“Not only are they on the frontlines as health workers, but they are also advancing health and safety in their roles as researchers, as activists, as innovators, and as communicators,” Dulip said. Decision-makers should consider this and commit to ensuring youth voices are a part of the solution for a healthier and safer society.
Likewise, Sri Lankan parliamentarian Hector Appuhamy called on countries to use the innovative nature of youth to their economic benefit – and believed the youth parliament would be the most helpful mechanism.
Youth should be involved in critical decision-making Siva Anggita from Indonesia said. This included access to budgets – whether national or district to ensure that programmes for their development were funded.
Anggita was concerned that where young people were included in political participation, it “wasn’t a secret that they come from the privileged backgrounds”.
“So, it is important to make (changes to a) political system that includes all young people. So, all of the young people have the same opportunity,” she said.
Moderator Ayeshwini Lama said the youth survey during the preparatory consultation had confirmed the views expressed and put political reforms as one of the top three recommendations.
Sarah Elago, from the Philippines, expressed concern that while internet connectivity had ensured workers were connected to their work environments, it had some negative connotations, including “digital surveillance and privacy” issues.
However, she commended the youth in the Philippines for their involvement in many projects like community kitchens during the COVID-19 pandemic, which helped “combat hunger and poverty as exacerbated by the massive loss of jobs and livelihoods.”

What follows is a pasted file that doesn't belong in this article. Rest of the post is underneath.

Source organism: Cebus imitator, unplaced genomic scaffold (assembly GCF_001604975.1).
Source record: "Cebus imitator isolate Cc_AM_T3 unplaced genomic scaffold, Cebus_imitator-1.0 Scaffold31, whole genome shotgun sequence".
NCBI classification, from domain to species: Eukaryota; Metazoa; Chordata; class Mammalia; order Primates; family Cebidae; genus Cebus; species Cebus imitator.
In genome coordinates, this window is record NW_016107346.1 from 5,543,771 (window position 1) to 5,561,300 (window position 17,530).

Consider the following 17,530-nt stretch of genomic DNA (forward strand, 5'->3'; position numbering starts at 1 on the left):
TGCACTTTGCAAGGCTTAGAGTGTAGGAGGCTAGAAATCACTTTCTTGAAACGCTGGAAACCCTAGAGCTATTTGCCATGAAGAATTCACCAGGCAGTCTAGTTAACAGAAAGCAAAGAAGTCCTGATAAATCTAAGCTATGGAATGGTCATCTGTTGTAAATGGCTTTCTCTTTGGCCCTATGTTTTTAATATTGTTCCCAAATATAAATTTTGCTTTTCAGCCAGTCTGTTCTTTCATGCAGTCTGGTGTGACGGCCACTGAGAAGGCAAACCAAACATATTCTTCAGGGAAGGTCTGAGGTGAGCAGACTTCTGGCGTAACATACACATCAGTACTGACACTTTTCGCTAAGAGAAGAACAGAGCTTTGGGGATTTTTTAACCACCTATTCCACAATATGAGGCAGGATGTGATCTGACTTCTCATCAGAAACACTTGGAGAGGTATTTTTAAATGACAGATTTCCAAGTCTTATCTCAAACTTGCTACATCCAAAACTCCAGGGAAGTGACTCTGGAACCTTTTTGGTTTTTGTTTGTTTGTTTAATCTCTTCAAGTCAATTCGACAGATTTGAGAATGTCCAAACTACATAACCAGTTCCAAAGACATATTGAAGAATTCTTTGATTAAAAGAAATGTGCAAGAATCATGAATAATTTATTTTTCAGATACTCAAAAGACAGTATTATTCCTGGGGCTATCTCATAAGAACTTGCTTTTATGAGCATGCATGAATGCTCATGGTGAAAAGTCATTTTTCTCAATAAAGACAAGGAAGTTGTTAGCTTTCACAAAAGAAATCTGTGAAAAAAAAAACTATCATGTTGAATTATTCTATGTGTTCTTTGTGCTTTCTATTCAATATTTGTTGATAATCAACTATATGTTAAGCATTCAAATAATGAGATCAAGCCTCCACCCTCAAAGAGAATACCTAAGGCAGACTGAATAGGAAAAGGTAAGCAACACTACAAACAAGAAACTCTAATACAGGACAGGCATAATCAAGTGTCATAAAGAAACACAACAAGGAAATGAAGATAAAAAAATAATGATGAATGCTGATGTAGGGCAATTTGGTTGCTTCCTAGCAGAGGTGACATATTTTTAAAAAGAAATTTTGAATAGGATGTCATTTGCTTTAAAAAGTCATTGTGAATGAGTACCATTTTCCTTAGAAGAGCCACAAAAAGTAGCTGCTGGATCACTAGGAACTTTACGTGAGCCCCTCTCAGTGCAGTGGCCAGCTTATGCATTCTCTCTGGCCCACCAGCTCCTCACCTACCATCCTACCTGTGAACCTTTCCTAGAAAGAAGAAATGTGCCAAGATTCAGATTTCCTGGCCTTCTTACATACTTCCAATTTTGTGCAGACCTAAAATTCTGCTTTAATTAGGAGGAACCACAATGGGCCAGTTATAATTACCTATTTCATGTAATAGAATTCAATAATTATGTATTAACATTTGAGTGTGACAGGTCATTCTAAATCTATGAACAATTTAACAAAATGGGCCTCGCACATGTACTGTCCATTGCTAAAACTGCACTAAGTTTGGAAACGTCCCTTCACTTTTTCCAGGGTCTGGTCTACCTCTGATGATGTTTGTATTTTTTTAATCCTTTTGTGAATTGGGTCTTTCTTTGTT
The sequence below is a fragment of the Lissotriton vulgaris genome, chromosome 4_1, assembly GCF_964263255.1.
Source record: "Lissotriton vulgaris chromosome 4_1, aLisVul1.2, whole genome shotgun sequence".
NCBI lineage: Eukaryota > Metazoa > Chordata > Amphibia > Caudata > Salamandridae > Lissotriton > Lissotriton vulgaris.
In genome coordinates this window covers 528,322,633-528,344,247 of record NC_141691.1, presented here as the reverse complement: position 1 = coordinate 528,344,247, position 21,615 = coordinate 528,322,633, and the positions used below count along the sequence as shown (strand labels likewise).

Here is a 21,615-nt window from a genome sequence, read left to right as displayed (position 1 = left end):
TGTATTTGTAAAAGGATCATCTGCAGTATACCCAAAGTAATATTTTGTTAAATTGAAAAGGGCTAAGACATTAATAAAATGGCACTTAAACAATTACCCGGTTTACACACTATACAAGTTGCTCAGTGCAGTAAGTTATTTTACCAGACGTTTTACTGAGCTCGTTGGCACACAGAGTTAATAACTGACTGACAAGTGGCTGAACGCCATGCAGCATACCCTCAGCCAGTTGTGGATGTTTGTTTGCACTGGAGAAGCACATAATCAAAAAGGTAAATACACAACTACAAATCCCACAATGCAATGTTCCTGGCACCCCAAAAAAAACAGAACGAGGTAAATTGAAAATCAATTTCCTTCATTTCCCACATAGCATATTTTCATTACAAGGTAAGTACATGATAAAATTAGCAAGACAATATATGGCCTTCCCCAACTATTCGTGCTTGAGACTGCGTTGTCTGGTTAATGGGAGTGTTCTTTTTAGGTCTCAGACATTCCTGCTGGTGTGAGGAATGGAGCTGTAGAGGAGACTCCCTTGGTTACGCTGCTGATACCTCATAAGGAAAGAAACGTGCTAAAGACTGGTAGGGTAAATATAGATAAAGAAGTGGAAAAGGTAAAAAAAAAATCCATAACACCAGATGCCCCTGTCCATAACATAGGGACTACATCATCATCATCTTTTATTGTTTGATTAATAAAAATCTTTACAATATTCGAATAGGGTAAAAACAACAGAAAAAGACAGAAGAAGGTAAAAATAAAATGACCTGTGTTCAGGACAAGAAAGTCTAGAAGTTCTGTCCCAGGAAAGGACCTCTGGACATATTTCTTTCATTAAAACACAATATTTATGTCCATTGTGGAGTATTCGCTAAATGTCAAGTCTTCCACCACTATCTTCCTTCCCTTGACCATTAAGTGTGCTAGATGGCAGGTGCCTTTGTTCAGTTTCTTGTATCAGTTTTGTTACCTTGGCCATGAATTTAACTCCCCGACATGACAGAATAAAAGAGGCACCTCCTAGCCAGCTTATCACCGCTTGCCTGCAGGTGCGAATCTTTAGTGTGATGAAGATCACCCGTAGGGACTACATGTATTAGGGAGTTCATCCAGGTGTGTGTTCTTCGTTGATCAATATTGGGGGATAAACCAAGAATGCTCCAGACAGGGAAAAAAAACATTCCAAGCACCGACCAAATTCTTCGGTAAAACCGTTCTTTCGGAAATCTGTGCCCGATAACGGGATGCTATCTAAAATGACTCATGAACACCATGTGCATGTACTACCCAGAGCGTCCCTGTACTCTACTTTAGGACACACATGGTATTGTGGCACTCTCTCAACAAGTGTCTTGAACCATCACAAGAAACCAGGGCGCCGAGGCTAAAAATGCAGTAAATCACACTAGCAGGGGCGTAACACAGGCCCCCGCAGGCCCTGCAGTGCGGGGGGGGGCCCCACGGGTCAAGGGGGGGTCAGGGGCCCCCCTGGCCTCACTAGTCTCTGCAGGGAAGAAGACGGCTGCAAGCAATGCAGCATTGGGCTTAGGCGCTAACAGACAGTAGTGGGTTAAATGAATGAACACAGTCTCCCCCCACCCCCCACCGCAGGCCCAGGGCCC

Youth advocate Fura Sherpa called for a direct connection with policymakers – it was time to ditch the systems where youth were legislated about without being consulted.
“There was no actual participation of youth in creating policy about youth,” Sherpa said, and this needed to change. Policy should be written with direct “actual participation” of the younger community.
The forum called for three main changes – an enabling political framework that involved collaboration and dialogues between governments and young people. Secondly, needs-driven reform with policies reviewed and revised with emerging challenges; and thirdly, inclusiveness in including youth and marginalised groups in decision making.
The dialogue was welcomed by parliamentarians. Ananda Bhaskar Rapulu, an MP from India said the discussion had given him hope because, as lawmakers, they had learnt from the youths’ observations and aspirations.
Mariany Mohammad Yit, a former MP from Malaysia said while there was a National Youth Policy in her country, there was no data to assess its success. She commented that she was not sure the government was serious about youth participation – confirming a dominant theme of day’s debate.